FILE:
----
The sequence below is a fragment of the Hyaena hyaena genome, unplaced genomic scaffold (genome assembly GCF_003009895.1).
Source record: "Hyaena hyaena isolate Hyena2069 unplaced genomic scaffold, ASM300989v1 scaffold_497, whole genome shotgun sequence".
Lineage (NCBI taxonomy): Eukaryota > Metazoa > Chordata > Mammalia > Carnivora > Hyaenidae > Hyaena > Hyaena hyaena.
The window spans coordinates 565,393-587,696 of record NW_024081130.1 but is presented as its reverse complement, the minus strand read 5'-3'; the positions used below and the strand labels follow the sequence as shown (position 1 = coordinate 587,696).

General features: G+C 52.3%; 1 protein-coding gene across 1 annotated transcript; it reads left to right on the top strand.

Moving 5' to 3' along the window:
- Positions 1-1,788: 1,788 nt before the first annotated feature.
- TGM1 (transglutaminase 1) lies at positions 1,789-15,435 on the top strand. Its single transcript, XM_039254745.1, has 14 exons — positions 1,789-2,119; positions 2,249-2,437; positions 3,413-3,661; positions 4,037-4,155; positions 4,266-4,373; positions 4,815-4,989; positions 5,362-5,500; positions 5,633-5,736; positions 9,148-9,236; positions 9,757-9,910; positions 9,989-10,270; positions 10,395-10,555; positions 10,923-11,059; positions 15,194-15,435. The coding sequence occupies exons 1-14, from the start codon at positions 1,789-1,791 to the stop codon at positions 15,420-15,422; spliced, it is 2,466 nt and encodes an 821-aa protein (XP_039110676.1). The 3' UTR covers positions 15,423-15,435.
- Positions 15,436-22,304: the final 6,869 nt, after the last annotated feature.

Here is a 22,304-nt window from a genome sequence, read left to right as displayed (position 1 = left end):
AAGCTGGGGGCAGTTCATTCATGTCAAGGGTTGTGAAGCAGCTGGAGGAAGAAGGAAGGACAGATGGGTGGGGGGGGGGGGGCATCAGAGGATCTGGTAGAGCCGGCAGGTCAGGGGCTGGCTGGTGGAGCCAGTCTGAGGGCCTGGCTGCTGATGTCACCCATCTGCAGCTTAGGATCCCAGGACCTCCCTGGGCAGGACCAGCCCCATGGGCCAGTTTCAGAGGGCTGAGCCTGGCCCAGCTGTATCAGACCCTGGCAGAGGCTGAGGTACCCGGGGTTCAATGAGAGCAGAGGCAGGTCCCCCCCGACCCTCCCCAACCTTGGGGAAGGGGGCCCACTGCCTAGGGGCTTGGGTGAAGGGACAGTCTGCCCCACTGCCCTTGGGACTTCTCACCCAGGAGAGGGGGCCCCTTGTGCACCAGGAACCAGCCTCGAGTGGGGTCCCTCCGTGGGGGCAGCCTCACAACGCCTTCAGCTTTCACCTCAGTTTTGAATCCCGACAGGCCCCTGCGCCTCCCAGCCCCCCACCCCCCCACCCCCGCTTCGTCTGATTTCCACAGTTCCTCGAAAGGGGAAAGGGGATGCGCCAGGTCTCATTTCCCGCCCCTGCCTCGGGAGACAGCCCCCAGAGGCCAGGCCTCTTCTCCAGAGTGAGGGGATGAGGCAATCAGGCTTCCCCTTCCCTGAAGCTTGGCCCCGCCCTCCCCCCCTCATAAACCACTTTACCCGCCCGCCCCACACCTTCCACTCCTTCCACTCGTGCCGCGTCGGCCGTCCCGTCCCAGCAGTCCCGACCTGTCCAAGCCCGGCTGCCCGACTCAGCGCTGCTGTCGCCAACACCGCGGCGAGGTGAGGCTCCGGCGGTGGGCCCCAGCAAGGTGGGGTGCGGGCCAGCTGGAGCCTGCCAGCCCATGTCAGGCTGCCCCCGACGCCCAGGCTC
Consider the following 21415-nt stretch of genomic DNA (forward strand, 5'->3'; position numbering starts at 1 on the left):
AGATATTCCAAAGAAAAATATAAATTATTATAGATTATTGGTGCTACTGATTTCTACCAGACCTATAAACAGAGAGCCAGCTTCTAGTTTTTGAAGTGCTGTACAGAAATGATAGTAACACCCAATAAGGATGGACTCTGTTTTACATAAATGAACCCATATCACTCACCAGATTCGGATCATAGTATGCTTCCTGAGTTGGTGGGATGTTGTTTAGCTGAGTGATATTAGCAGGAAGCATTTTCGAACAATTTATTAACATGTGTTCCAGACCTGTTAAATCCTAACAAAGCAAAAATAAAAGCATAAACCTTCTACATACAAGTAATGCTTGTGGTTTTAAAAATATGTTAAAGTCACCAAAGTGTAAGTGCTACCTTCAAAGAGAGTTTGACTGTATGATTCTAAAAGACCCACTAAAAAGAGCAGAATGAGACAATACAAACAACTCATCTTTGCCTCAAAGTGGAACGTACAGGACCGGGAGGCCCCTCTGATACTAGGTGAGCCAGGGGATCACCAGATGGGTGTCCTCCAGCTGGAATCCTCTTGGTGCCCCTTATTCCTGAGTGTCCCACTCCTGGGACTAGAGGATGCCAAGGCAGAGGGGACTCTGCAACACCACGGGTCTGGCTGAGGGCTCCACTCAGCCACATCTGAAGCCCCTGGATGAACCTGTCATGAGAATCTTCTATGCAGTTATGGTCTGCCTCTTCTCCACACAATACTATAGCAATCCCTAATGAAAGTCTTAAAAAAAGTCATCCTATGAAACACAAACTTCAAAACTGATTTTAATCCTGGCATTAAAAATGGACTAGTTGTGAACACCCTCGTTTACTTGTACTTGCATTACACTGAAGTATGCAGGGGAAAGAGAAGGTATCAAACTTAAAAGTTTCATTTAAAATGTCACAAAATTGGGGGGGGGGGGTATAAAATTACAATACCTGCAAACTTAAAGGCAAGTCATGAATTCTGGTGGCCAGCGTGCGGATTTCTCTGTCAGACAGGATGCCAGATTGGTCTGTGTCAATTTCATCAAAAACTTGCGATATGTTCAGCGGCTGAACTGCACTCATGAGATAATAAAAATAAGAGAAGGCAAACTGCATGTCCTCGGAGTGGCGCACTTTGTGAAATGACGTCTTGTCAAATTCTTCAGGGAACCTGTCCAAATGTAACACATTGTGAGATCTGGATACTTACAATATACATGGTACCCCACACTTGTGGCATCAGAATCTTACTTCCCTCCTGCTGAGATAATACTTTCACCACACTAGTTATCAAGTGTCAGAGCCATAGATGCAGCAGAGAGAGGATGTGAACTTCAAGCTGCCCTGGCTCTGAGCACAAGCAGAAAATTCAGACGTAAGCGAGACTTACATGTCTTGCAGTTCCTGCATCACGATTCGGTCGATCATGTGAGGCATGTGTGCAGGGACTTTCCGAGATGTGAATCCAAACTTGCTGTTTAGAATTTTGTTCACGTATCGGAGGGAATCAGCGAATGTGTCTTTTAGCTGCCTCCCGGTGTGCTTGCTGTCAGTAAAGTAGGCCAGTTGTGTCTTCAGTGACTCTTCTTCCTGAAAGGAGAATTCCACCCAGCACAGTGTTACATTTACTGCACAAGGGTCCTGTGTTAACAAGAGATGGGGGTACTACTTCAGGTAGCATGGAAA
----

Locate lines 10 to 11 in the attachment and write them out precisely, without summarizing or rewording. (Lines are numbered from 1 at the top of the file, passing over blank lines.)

Here is a 22,304-nt window from a genome sequence, read left to right as displayed (position 1 = left end):
AAGCTGGGGGCAGTTCATTCATGTCAAGGGTTGTGAAGCAGCTGGAGGAAGAAGGAAGGACAGATGGGTGGGGGGGGGGGGGCATCAGAGGATCTGGTAGAGCCGGCAGGTCAGGGGCTGGCTGGTGGAGCCAGTCTGAGGGCCTGGCTGCTGATGTCACCCATCTGCAGCTTAGGATCCCAGGACCTCCCTGGGCAGGACCAGCCCCATGGGCCAGTTTCAGAGGGCTGAGCCTGGCCCAGCTGTATCAGACCCTGGCAGAGGCTGAGGTACCCGGGGTTCAATGAGAGCAGAGGCAGGTCCCCCCCGACCCTCCCCAACCTTGGGGAAGGGGGCCCACTGCCTAGGGGCTTGGGTGAAGGGACAGTCTGCCCCACTGCCCTTGGGACTTCTCACCCAGGAGAGGGGGCCCCTTGTGCACCAGGAACCAGCCTCGAGTGGGGTCCCTCCGTGGGGGCAGCCTCACAACGCCTTCAGCTTTCACCTCAGTTTTGAATCCCGACAGGCCCCTGCGCCTCCCAGCCCCCCACCCCCCCACCCCCGCTTCGTCTGATTTCCACAGTTCCTCGAAAGGGGAAAGGGGATGCGCCAGGTCTCATTTCCCGCCCCTGCCTCGGGAGACAGCCCCCAGAGGCCAGGCCTCTTCTCCAGAGTGAGGGGATGAGGCAATCAGGCTTCCCCTTCCCTGAAGCTTGGCCCCGCCCTCCCCCCCTCATAAACCACTTTACCCGCCCGCCCCACACCTTCCACTCCTTCCACTCGTGCCGCGTCGGCCGTCCCGTCCCAGCAGTCCCGACCTGTCCAAGCCCGGCTGCCCGACTCAGCGCTGCTGTCGCCAACACCGCGGCGAGGTGAGGCTCCGGCGGTGGGCCCCAGCAAGGTGGGGTGCGGGCCAGCTGGAGCCTGCCAGCCCATGTCAGGCTGCCCCCGACGCCCAGGCTC